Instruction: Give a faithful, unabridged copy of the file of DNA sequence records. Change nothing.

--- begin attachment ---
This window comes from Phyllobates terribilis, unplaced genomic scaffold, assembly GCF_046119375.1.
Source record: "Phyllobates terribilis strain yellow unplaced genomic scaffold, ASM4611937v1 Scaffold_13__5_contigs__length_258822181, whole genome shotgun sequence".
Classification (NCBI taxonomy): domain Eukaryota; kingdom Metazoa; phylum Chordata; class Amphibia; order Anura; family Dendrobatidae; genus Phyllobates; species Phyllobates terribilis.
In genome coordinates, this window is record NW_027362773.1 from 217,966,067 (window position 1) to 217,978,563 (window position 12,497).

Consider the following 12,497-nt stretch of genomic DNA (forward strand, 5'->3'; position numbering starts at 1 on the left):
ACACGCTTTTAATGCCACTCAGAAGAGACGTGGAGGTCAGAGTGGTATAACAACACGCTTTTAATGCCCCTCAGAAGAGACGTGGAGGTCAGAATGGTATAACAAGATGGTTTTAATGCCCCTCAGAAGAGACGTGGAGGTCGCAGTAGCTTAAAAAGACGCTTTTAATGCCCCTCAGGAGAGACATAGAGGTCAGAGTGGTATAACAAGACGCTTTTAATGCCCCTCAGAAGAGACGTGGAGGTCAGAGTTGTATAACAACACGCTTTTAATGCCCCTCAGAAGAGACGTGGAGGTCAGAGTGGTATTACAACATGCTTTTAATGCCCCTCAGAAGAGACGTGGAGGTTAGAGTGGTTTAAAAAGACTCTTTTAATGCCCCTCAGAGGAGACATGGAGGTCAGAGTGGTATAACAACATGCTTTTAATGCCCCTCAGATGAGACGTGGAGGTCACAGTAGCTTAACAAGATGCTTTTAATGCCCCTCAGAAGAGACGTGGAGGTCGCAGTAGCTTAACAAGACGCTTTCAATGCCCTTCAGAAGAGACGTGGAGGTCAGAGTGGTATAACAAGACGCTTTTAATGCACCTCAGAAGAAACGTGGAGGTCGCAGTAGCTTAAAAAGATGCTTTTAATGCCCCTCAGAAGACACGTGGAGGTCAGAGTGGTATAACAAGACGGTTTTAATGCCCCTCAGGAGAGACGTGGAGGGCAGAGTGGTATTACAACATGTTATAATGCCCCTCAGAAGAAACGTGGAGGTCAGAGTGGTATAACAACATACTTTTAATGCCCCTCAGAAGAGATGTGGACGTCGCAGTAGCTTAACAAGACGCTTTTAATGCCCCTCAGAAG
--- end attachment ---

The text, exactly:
This window comes from Phyllobates terribilis, unplaced genomic scaffold, assembly GCF_046119375.1.
Source record: "Phyllobates terribilis strain yellow unplaced genomic scaffold, ASM4611937v1 Scaffold_13__5_contigs__length_258822181, whole genome shotgun sequence".
Classification (NCBI taxonomy): domain Eukaryota; kingdom Metazoa; phylum Chordata; class Amphibia; order Anura; family Dendrobatidae; genus Phyllobates; species Phyllobates terribilis.
In genome coordinates, this window is record NW_027362773.1 from 217,966,067 (window position 1) to 217,978,563 (window position 12,497).

Consider the following 12,497-nt stretch of genomic DNA (forward strand, 5'->3'; position numbering starts at 1 on the left):
ACACGCTTTTAATGCCACTCAGAAGAGACGTGGAGGTCAGAGTGGTATAACAACACGCTTTTAATGCCCCTCAGAAGAGACGTGGAGGTCAGAATGGTATAACAAGATGGTTTTAATGCCCCTCAGAAGAGACGTGGAGGTCGCAGTAGCTTAAAAAGACGCTTTTAATGCCCCTCAGGAGAGACATAGAGGTCAGAGTGGTATAACAAGACGCTTTTAATGCCCCTCAGAAGAGACGTGGAGGTCAGAGTTGTATAACAACACGCTTTTAATGCCCCTCAGAAGAGACGTGGAGGTCAGAGTGGTATTACAACATGCTTTTAATGCCCCTCAGAAGAGACGTGGAGGTTAGAGTGGTTTAAAAAGACTCTTTTAATGCCCCTCAGAGGAGACATGGAGGTCAGAGTGGTATAACAACATGCTTTTAATGCCCCTCAGATGAGACGTGGAGGTCACAGTAGCTTAACAAGATGCTTTTAATGCCCCTCAGAAGAGACGTGGAGGTCGCAGTAGCTTAACAAGACGCTTTCAATGCCCTTCAGAAGAGACGTGGAGGTCAGAGTGGTATAACAAGACGCTTTTAATGCACCTCAGAAGAAACGTGGAGGTCGCAGTAGCTTAAAAAGATGCTTTTAATGCCCCTCAGAAGACACGTGGAGGTCAGAGTGGTATAACAAGACGGTTTTAATGCCCCTCAGGAGAGACGTGGAGGGCAGAGTGGTATTACAACATGTTATAATGCCCCTCAGAAGAAACGTGGAGGTCAGAGTGGTATAACAACATACTTTTAATGCCCCTCAGAAGAGATGTGGACGTCGCAGTAGCTTAACAAGACGCTTTTAATGCCCCTCAGAAG